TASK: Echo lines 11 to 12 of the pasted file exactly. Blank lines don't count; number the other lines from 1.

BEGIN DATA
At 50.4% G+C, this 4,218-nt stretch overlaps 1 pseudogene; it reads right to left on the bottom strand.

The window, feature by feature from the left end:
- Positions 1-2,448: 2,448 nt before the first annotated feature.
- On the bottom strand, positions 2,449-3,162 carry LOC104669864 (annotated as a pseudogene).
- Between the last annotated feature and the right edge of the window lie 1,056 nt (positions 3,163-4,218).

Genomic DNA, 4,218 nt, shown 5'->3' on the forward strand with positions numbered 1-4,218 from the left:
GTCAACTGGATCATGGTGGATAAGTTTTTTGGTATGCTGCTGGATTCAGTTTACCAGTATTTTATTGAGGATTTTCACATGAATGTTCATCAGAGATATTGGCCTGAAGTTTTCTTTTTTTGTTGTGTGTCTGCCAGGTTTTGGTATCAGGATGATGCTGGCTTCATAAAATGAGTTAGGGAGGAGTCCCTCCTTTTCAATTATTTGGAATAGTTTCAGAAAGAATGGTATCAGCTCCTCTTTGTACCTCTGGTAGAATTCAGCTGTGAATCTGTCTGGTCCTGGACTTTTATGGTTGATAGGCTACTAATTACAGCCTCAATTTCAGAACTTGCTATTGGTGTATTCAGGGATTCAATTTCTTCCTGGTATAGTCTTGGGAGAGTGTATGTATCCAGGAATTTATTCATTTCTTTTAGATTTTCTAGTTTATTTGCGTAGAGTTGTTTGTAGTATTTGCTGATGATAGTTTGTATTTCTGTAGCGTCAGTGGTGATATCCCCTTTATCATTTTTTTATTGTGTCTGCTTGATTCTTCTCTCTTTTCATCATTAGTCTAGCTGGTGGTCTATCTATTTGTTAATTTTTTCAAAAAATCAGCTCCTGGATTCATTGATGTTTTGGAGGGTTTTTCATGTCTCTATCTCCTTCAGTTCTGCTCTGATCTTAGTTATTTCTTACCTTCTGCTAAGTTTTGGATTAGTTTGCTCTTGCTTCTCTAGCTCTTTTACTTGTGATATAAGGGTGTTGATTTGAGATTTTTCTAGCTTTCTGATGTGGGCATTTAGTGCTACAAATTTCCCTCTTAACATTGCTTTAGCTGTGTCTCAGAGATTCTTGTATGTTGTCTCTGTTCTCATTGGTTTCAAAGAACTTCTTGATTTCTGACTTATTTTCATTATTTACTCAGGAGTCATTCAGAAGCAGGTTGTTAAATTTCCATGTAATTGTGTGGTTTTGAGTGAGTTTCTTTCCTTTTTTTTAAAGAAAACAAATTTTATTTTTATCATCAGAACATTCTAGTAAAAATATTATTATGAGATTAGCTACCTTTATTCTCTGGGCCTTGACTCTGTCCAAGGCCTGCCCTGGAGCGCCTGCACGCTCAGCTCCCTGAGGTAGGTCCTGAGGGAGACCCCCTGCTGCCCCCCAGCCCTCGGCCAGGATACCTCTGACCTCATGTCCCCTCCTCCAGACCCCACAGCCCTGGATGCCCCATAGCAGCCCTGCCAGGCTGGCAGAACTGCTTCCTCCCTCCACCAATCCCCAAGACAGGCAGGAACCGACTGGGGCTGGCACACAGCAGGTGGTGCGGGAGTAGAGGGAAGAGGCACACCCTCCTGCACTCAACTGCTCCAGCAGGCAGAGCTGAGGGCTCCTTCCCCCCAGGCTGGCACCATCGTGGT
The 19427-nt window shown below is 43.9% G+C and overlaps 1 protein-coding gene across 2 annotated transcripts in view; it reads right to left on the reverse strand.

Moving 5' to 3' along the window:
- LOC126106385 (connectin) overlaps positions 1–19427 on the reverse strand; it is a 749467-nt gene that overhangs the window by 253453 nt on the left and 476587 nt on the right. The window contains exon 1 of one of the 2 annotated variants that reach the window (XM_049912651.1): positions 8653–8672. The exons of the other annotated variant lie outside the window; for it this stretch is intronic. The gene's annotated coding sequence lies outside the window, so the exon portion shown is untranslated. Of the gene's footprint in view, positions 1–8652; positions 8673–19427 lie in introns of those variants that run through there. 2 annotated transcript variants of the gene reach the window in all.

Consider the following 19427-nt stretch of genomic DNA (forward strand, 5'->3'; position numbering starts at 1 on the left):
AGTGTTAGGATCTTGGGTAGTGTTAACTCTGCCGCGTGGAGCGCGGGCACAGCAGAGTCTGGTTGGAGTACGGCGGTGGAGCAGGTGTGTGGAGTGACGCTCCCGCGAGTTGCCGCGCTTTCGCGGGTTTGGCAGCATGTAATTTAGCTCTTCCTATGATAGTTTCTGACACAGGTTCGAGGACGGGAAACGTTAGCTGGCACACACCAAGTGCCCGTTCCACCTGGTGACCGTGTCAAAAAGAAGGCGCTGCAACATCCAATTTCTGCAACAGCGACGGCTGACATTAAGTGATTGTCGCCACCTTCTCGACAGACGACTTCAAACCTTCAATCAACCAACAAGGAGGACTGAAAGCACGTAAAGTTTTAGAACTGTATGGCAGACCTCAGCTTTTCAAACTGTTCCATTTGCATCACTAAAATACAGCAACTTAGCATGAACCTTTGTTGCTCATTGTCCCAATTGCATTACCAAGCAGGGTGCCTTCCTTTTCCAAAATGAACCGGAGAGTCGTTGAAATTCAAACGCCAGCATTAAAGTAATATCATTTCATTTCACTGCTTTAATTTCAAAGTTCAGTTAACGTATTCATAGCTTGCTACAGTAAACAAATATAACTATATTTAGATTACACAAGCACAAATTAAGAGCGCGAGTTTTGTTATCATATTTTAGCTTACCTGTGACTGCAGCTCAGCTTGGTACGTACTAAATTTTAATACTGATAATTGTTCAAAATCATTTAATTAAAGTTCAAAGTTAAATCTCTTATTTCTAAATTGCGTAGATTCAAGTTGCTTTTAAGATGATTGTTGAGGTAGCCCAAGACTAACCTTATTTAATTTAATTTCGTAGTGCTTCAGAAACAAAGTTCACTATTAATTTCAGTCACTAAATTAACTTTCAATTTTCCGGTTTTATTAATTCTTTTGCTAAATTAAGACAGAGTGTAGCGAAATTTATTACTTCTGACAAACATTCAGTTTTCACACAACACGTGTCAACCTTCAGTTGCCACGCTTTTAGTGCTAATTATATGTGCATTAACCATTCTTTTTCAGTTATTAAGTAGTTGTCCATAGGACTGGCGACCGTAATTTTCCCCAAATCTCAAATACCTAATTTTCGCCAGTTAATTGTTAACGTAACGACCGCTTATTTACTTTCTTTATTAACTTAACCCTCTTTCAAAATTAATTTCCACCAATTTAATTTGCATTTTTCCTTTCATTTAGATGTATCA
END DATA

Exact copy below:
Consider the following 19427-nt stretch of genomic DNA (forward strand, 5'->3'; position numbering starts at 1 on the left):
AGTGTTAGGATCTTGGGTAGTGTTAACTCTGCCGCGTGGAGCGCGGGCACAGCAGAGTCTGGTTGGAGTACGGCGGTGGAGCAGGTGTGTGGAGTGACGCTCCCGCGAGTTGCCGCGCTTTCGCGGGTTTGGCAGCATGTAATTTAGCTCTTCCTATGATAGTTTCTGACACAGGTTCGAGGACGGGAAACGTTAGCTGGCACACACCAAGTGCCCGTTCCACCTGGTGACCGTGTCAAAAAGAAGGCGCTGCAACATCCAATTTCTGCAACAGCGACGGCTGACATTAAGTGATTGTCGCCACCTTCTCGACAGACGACTTCAAACCTTCAATCAACCAACAAGGAGGACTGAAAGCACGTAAAGTTTTAGAACTGTATGGCAGACCTCAGCTTTTCAAACTGTTCCATTTGCATCACTAAAATACAGCAACTTAGCATGAACCTTTGTTGCTCATTGTCCCAATTGCATTACCAAGCAGGGTGCCTTCCTTTTCCAAAATGAACCGGAGAGTCGTTGAAATTCAAACGCCAGCATTAAAGTAATATCATTTCATTTCACTGCTTTAATTTCAAAGTTCAGTTAACGTATTCATAGCTTGCTACAGTAAACAAATATAACTATATTTAGATTACACAAGCACAAATTAAGAGCGCGAGTTTTGTTATCATATTTTAGCTTACCTGTGACTGCAGCTCAGCTTGGTACGTACTAAATTTTAATACTGATAATTGTTCAAAATCATTTAATTAAAGTTCAAAGTTAAATCTCTTATTTCTAAATTGCGTAGATTCAAGTTGCTTTTAAGATGATTGTTGAGGTAGCCCAAGACTAACCTTATTTAATTTAATTTCGTAGTGCTTCAGAAACAAAGTTCACTATTAATTTCAGTCACTAAATTAACTTTCAATTTTCCGGTTTTATTAATTCTTTTGCTAAATTAAGACAGAGTGTAGCGAAATTTATTACTTCTGACAAACATTCAGTTTTCACACAACACGTGTCAACCTTCAGTTGCCACGCTTTTAGTGCTAATTATATGTGCATTAACCATTCTTTTTCAGTTATTAAGTAGTTGTCCATAGGACTGGCGACCGTAATTTTCCCCAAATCTCAAATACCTAATTTTCGCCAGTTAATTGTTAACGTAACGACCGCTTATTTACTTTCTTTATTAACTTAACCCTCTTTCAAAATTAATTTCCACCAATTTAATTTGCATTTTTCCTTTCATTTAGATGTATCA